‘4 x 4’ exhibition on display at PCCA through April 11

By: Mary Beth Almond | Rochester Post | Published March 25, 2015

 “Ablaze,” by Patrice Erickson.

“Ablaze,” by Patrice Erickson.

Photo provided by the PCCA


ROCHESTER — The Paint Creek Center for the Arts recently opened its new exhibition, “4 x 4,” which runs through April 11.

“4 x 4” features the work of four women — Candace Law, Patrice Erickson, Toby Millman and Rachel Gervais — in honor of March as national Women’s History Month.

“It’s a really unique exhibition in that it does engage and it is very educational,” said Rana Edgar, director of exhibitions and the art market.

Each artist, Edgar noted, works in a separate medium —  ceramics, printmaking, encaustic and painting. She said the exhibition showcases over 50 works that show off the formal and technical skills of each medium, as well as the distinct styles and imagery of the four artists.

“The thing that is unique about it is it brings together four artists who work in very different ways, different styles, and in four different mediums. Our intent for this exhibition was really to showcase the distinct style and practice of each artist and how each of them has something unique that influences them in their practice. We also wanted to familiarize our students and the community with four different mediums — perhaps a medium that they were not aware of — and to see the technical aspects in the form of formal skills of those mediums,” she said.

Erickson, of Rochester Hills, draws inspiration for her oil paintings from nature.

“The changing and fleeting sunlight fills the sky with glorious colors and imbues the land with a spiritual aura. It’s the peaceful and ethereal moments in the outdoors that I focus on painting, not necessarily exact depictions of a particular place,” she said in an email.

Erickson will showcase 24 oil paintings — ranging in size from 6-by-6-inch paintings up to 60-by-60-inch paintings — that she said emphasize the sky, the clouds and the colors of light passing through the atmosphere.

“The colors are vibrant yet peaceful, softly blended, gradually transitioning from one color to another,” Erickson said. “Through my paintings, I’m showing my respect for nature and reminding myself that we need to be grateful and take care of our planet.”

Gervais, of Detroit, recently graduated from the College for Creative Studies with a degree in ceramics and art education. She described her work featured in the exhibition as sculptural ceramics, which she said are a story of her visual memories and experiences.

“All of the work in the show deals with my memories of people I’ve met, places I’ve been to and music. It kind of focuses around the Detroit music scene,” she said. “All the work focuses on the small details, patterns and decorations.”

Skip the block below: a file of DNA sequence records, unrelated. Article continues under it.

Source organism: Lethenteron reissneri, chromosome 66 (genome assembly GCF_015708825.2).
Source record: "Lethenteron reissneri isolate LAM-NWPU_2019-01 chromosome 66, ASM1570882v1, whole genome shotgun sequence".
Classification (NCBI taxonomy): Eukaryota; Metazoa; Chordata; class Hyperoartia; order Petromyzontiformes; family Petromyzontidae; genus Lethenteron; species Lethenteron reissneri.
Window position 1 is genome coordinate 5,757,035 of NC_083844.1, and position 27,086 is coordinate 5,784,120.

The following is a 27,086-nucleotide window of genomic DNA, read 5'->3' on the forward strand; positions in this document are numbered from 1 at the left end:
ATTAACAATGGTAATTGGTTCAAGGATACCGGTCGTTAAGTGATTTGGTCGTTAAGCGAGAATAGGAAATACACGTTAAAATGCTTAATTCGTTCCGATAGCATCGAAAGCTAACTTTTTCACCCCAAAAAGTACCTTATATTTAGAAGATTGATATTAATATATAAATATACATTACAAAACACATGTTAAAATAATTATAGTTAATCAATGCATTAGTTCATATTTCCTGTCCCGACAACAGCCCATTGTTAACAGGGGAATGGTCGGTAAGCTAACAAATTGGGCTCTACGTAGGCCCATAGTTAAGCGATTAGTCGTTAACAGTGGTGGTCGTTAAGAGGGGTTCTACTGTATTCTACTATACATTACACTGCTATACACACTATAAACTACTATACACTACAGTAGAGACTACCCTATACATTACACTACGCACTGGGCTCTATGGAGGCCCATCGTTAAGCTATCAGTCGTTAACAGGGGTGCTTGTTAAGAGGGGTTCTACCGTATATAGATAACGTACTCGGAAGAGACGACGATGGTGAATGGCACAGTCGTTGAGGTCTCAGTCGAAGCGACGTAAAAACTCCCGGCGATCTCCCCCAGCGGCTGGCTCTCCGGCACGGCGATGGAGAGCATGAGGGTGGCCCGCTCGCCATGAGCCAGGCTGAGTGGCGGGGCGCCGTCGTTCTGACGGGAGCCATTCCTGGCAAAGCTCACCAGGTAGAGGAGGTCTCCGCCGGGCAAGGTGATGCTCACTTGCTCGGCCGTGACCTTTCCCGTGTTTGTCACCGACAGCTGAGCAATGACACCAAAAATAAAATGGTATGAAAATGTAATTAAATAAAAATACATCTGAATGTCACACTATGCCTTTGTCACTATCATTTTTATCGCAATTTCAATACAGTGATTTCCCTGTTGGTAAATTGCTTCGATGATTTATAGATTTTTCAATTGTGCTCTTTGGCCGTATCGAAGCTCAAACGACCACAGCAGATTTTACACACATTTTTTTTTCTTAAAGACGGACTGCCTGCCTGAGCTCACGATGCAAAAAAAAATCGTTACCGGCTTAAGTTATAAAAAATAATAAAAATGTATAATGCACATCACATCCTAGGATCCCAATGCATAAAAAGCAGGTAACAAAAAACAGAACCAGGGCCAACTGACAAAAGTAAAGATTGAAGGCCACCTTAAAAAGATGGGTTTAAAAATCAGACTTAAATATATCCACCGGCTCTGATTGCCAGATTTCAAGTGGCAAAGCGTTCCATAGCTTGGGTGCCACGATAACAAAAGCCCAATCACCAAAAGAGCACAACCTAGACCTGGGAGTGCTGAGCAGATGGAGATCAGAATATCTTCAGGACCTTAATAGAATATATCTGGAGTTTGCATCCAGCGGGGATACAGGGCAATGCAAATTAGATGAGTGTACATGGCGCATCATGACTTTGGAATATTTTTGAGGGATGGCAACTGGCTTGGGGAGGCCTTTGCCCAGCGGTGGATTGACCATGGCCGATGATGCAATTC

Law, of Berkley, said she has worked in different mediums over the years — such as drawing and photography — but most recently, she has been drawn to creating pieces through the encaustic process, which is painting with hot wax.

“It is an ancient medium that goes back to the time of the Greeks, and it is increasing in popularity with artists,” she said in an email. “Mostly I work abstractly, without a realistic image. Instead, I have a thought I am trying to express, or an emotion I am trying to explore visually. I enjoy working with layers of color and incorporating other materials, often prints or found objects, onto my panels.”

Law’s works in the exhibition — which mainly come from a solo show she had in the fall in Chicago called “Improvisus (unexpected)” — are all done in encaustic and incorporate mixed media.

“This ranges from using found objects like rusty metal, rust prints — literally a print made from rusted metal and transferred to paper — to shredded journal pages and some drawing,” she said.

The inspiration for many of the pieces started simply because of Law’s love for the color of rust.

“There is also a pleasure in taking unconventional materials and bringing them together in one cohesive work,” she said.

Millman, a printmaker from Hamtramck, will show a series of etchings and lithographs that are part of her ongoing investigation of the places where she has lived or traveled, many under the working title “Urban Electrification Project.”

“As a whole, they try to broach ideas of how civic infrastructure is a tool to exert political and social control,” she said in an email.

As a bonus to the exhibition, Law will teach a three-hour Introduction to Encaustic class April 9 at the PCCA, which she said will instruct participants on the history of the medium, what equipment and materials are typically used, how to start a painting, and a couple of techniques that are frequently employed. There will be demonstrations as well as individual work time. The cost is $45, and participants must pre-register through the PCCA.

Admission to the exhibit is free and open to the public. For more information, call the PCCA at (248) 651-4119 or visit www.pccart.org. Video footage of the gallery talk is also available at www.pccart.org.